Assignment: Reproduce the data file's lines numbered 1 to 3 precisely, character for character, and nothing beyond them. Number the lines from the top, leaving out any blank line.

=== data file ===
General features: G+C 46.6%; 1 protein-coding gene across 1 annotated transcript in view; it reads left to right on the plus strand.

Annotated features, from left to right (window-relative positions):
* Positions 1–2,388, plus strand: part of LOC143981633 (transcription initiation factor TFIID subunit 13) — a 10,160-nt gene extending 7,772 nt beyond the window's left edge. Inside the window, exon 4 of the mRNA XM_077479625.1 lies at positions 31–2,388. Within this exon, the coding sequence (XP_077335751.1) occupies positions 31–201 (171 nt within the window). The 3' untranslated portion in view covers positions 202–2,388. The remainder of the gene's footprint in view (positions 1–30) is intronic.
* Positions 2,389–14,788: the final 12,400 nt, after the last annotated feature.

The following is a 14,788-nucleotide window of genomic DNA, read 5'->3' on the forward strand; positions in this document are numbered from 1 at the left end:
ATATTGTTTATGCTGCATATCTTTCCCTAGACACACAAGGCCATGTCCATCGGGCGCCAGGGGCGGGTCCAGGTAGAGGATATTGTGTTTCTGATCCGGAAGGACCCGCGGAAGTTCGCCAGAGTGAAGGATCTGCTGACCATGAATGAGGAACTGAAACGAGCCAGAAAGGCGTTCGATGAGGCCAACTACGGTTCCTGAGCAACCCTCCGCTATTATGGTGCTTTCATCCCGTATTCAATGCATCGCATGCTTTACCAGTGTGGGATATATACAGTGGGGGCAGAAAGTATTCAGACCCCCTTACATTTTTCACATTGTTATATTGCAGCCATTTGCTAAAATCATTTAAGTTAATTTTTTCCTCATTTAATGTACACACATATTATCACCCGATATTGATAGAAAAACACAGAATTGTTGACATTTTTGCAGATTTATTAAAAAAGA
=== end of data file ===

General features: G+C 46.6%; 1 protein-coding gene across 1 annotated transcript in view; it reads left to right on the plus strand.

Annotated features, from left to right (window-relative positions):
* Positions 1–2,388, plus strand: part of LOC143981633 (transcription initiation factor TFIID subunit 13) — a 10,160-nt gene extending 7,772 nt beyond the window's left edge. Inside the window, exon 4 of the mRNA XM_077479625.1 lies at positions 31–2,388. Within this exon, the coding sequence (XP_077335751.1) occupies positions 31–201 (171 nt within the window). The 3' untranslated portion in view covers positions 202–2,388. The remainder of the gene's footprint in view (positions 1–30) is intronic.